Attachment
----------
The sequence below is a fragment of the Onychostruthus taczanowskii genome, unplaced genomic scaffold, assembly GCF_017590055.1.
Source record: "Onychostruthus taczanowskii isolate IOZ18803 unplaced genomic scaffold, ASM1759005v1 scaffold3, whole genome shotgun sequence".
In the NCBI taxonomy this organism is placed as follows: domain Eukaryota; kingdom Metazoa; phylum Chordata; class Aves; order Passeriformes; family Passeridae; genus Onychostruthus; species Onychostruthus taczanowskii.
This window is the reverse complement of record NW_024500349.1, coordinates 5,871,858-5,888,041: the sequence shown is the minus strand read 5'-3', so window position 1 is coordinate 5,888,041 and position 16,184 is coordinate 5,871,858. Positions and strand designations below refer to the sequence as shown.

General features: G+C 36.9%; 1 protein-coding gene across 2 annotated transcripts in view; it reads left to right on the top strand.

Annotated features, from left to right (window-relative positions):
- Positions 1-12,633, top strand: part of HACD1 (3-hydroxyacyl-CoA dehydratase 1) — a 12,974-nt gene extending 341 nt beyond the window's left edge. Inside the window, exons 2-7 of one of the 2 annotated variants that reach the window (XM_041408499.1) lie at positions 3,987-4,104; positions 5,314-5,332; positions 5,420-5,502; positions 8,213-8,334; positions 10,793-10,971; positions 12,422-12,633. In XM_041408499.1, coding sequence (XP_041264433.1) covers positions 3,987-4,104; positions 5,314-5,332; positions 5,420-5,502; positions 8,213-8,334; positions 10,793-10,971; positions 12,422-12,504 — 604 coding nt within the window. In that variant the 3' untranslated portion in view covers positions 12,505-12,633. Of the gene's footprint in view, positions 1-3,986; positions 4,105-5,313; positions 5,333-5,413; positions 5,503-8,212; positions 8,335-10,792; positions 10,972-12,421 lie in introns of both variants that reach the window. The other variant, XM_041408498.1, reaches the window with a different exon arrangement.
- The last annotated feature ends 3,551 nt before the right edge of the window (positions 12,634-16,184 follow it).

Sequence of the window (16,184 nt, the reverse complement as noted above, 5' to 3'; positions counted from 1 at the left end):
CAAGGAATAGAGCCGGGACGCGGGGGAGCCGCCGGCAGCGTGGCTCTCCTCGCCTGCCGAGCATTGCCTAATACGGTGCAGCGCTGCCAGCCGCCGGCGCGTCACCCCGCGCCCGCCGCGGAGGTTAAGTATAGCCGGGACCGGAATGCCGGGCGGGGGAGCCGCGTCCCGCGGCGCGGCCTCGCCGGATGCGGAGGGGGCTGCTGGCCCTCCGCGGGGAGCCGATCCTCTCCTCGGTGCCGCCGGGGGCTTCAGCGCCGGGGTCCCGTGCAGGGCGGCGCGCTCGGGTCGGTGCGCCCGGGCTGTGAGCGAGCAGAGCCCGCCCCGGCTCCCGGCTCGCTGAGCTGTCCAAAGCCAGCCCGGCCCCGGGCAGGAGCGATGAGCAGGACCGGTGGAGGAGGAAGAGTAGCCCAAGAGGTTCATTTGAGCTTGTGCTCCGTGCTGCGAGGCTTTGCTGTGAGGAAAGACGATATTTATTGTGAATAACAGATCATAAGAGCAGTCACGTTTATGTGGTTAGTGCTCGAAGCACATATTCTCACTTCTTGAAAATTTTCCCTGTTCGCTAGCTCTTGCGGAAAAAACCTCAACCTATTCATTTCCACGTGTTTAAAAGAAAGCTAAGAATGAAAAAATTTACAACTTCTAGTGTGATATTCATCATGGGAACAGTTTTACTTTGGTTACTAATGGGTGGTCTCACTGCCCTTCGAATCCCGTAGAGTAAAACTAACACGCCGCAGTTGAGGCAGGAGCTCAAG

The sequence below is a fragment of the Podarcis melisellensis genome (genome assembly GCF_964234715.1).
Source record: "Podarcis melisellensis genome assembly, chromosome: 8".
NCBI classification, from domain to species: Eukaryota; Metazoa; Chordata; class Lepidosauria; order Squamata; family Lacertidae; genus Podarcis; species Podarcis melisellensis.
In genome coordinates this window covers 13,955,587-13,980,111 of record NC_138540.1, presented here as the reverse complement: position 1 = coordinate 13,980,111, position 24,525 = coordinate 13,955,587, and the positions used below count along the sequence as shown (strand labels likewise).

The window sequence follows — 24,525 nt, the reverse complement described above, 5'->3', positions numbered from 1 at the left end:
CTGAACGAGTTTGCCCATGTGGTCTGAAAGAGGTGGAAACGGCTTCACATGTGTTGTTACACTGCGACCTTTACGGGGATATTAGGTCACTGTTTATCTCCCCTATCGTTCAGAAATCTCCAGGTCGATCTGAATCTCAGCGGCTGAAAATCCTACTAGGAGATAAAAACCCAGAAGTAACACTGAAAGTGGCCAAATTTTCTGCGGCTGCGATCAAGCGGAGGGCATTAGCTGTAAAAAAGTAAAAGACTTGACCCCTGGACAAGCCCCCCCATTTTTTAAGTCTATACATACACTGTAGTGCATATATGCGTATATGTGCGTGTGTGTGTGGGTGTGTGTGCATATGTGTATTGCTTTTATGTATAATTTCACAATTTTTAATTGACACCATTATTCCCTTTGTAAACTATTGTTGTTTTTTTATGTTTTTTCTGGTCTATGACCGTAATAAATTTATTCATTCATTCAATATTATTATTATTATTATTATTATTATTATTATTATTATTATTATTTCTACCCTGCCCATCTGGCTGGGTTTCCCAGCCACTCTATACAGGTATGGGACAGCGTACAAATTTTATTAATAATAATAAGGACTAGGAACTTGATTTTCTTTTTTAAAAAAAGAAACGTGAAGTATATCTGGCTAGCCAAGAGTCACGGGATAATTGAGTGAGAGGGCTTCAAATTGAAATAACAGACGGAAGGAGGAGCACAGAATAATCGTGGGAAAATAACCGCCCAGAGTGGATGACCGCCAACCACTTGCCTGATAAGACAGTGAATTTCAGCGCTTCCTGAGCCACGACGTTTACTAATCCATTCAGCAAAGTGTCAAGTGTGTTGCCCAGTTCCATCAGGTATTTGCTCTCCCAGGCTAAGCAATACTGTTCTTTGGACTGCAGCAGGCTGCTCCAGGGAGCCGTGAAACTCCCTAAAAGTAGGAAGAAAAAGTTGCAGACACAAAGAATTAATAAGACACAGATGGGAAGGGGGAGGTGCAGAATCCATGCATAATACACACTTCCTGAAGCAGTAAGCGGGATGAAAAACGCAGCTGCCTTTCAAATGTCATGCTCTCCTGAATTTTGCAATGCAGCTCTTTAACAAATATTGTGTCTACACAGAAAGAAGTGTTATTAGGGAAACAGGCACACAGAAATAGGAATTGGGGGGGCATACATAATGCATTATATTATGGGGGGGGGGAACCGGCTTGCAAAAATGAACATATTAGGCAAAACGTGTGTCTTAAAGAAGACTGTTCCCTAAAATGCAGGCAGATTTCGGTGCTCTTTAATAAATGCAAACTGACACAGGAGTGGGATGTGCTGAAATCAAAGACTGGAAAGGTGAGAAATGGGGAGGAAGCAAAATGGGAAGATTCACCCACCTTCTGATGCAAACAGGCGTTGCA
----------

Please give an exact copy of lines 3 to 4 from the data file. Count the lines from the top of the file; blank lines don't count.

In the NCBI taxonomy this organism is placed as follows: domain Eukaryota; kingdom Metazoa; phylum Chordata; class Aves; order Passeriformes; family Passeridae; genus Onychostruthus; species Onychostruthus taczanowskii.
This window is the reverse complement of record NW_024500349.1, coordinates 5,871,858-5,888,041: the sequence shown is the minus strand read 5'-3', so window position 1 is coordinate 5,888,041 and position 16,184 is coordinate 5,871,858. Positions and strand designations below refer to the sequence as shown.